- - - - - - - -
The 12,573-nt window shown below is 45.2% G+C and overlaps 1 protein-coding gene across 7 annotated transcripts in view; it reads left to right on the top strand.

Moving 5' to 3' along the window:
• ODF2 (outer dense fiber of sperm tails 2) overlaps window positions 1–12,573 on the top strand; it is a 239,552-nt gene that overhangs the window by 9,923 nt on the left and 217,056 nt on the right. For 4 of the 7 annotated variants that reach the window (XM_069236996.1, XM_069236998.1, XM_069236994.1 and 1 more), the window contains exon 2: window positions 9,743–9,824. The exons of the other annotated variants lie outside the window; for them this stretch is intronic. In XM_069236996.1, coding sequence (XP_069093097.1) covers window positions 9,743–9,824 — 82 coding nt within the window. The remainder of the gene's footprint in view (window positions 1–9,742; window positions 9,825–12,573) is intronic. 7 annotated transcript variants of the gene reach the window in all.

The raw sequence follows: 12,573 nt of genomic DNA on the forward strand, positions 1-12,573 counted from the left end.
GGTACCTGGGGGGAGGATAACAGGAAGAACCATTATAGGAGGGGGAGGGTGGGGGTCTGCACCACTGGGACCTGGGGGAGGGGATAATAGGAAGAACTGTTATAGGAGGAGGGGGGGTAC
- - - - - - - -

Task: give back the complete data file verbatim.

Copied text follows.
The 12,573-nt window shown below is 45.2% G+C and overlaps 1 protein-coding gene across 7 annotated transcripts in view; it reads left to right on the top strand.

Moving 5' to 3' along the window:
• ODF2 (outer dense fiber of sperm tails 2) overlaps window positions 1–12,573 on the top strand; it is a 239,552-nt gene that overhangs the window by 9,923 nt on the left and 217,056 nt on the right. For 4 of the 7 annotated variants that reach the window (XM_069236996.1, XM_069236998.1, XM_069236994.1 and 1 more), the window contains exon 2: window positions 9,743–9,824. The exons of the other annotated variants lie outside the window; for them this stretch is intronic. In XM_069236996.1, coding sequence (XP_069093097.1) covers window positions 9,743–9,824 — 82 coding nt within the window. The remainder of the gene's footprint in view (window positions 1–9,742; window positions 9,825–12,573) is intronic. 7 annotated transcript variants of the gene reach the window in all.

The raw sequence follows: 12,573 nt of genomic DNA on the forward strand, positions 1-12,573 counted from the left end.
GGTACCTGGGGGGAGGATAACAGGAAGAACCATTATAGGAGGGGGAGGGTGGGGGTCTGCACCACTGGGACCTGGGGGAGGGGATAATAGGAAGAACTGTTATAGGAGGAGGGGGGGTAC